Many people who write about horror literature maintain that mood is its most important element. Stephen King disagrees: "My deeply held conviction is that story must be paramount.... All other considerations are secondary--theme, mood, even characterization and language."
These fine stories, each written in what King calls "a burst of faith, happiness, and optimism," prove his point. The theme, mood, characters, and language vary, but throughout, a sense of story reigns supreme. Nightmares & Dreamscapes contains 20 short tales--including several never before published--plus one teleplay, one poem, and one nonfiction piece about kids and baseball that appeared in the New Yorker. The subjects include vampires, zombies, an evil toy, man-eating frogs, the burial of a Cadillac, a disembodied finger, and a wicked stepfather. The style ranges from King's well-honed horror to a Ray Bradbury-like fantasy voice to an ambitious pastiche of Raymond Chandler and Ross MacDonald. And like a compact disc with a bonus track, the book ends with a charming little tale not listed in the table of contents--a parable called "The Beggar and the Diamond." --Fiona Webster
From Publishers Weekly
King's cornucopia of short tales, each accompanied by an introduction from the author, was a 15-week PW bestseller.
Copyright 1994 Reed Business Information, Inc.
Copyright 1994 Reed Business Information, Inc.
From Kirkus Reviews
King's third collection, after Night Shift (1978) and Skeleton Crew (1985), offers 23 formerly uncollected works, with King as bizarre as ever. A handful of the stories have been rewritten or dressed up for this occasion. King's introduction (a defense against the ivory tower opinions of his critics) and endnotes mentions several sources, including The New Yorker, which printed the lengthy ``Heads Down''--about Little League teams up in Maine--that King calls ``the best nonfiction writing of my life.'' Other oddities are a nostalgic baseball poem and a downbeat teleplay, ``Sorry, Right Number,'' which appeared on Tales from the Darkside. Some pieces display King's charging, looser, richly vulgar style (``Dolan's Cadillac,'' a revenge tale in which the narrator gets even with a Mafia chieftain who killed the hero's wife, and buries him alive in his Caddie), while others occasionally show an unusually neat style hardly different from any other journeyman writer's, aside from the magical King touches (``The Moving Finger''--perhaps the best in the collection, about a man haunted by a live finger that keeps climbing out of the drain of his bathroom sink and finally grows to seven feet). Still others strive for human feeling (``Dedication''--about a longtime black cleaning maid in a fancy hotel who gets whammied by a voodoo lady and made pregnant by sperm on the bedsheets of a white novelist whose writing style gets passed on to her son)--and then some are just the King ticket readers expect: ``The End of the Whole Mess''-- about a polymathic genius who discovers the way to end man's inhumanity to man by altering his drinking water. Addicts, fear not: the King lives. (First printing of 1,500,000; Book-of-the-Month Main Selection for October) -- Copyright ©1993, Kirkus Associates, LP. All rights reserved. --This text refers to an out of print or unavailable edition of this title.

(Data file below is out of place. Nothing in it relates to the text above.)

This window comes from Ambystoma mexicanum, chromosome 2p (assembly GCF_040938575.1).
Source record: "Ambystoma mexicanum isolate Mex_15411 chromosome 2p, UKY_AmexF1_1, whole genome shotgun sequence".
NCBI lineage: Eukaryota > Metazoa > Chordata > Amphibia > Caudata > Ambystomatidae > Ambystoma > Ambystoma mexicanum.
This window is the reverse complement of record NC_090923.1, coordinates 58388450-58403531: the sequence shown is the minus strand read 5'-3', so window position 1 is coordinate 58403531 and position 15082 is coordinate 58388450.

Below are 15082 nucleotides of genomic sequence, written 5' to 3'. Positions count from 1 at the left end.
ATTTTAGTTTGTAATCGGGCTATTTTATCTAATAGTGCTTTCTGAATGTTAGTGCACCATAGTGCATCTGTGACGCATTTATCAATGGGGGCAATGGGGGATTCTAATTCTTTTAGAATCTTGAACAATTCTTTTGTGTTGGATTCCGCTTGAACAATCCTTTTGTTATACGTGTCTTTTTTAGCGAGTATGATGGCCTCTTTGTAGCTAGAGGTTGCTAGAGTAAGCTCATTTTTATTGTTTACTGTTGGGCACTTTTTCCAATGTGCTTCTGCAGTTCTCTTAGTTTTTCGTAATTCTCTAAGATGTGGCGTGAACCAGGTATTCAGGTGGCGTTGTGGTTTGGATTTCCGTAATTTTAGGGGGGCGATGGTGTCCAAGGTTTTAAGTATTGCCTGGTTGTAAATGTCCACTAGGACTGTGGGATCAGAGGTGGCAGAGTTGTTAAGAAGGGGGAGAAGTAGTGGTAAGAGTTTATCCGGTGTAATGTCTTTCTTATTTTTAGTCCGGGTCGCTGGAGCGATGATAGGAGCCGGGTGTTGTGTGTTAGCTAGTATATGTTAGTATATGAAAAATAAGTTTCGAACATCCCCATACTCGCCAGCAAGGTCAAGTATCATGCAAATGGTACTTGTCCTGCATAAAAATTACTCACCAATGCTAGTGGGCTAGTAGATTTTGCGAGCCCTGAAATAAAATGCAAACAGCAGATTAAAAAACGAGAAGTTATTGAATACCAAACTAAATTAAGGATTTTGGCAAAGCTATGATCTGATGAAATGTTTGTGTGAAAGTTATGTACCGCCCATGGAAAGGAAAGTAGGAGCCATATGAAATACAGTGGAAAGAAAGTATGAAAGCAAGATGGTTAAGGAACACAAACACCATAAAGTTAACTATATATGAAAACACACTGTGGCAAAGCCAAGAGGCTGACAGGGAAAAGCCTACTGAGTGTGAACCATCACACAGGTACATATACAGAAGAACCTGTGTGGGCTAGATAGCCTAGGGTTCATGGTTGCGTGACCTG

A bumper collection of short stories...You can't help admiring King's narrative skills and his versatility as a story-teller Sunday Telegraph Merely by tickling the keys on his word processor King can make flesh creep half a world away. But where he differs from so many chill merchants is that his horror is rarely gratuitous and often informed with a wry humour The Times --This text refers to the Paperback edition.
About the Author
STEPHEN KING is a master of the novella and short narrative form. As he describes it: 'A short story is like a kiss in the dark from a stranger.' King's novellas and stories are among his most popular and some have been turned into celebrated films including STAND BY ME and THE SHAWSHANK REDEMPTION. --This text refers to the Paperback edition.
In this short story collection Stephen King shows his versatility as a writer. This collection contains, among other things, a ghost, the undead, a finger poking out of a bathroom drain, a set of chattery teeth which run amuck, and a plan to mellow out the whole world. In other words, great fun for King fans. The actors and actresses emphasize the variety of the stories themselves, from Tim Curry's wonderful portrayal of Holmes's Dr. Watson, to the author's delightful rendering of the folk who live off the coast of Maine. With few exceptions, they're skilled readers giving fine performances. A nice feature of this set is that each story is complete on one cassette. P.B.J. (c)AudioFile, Portland, Maine --This text refers to an out of print or unavailable edition of this title.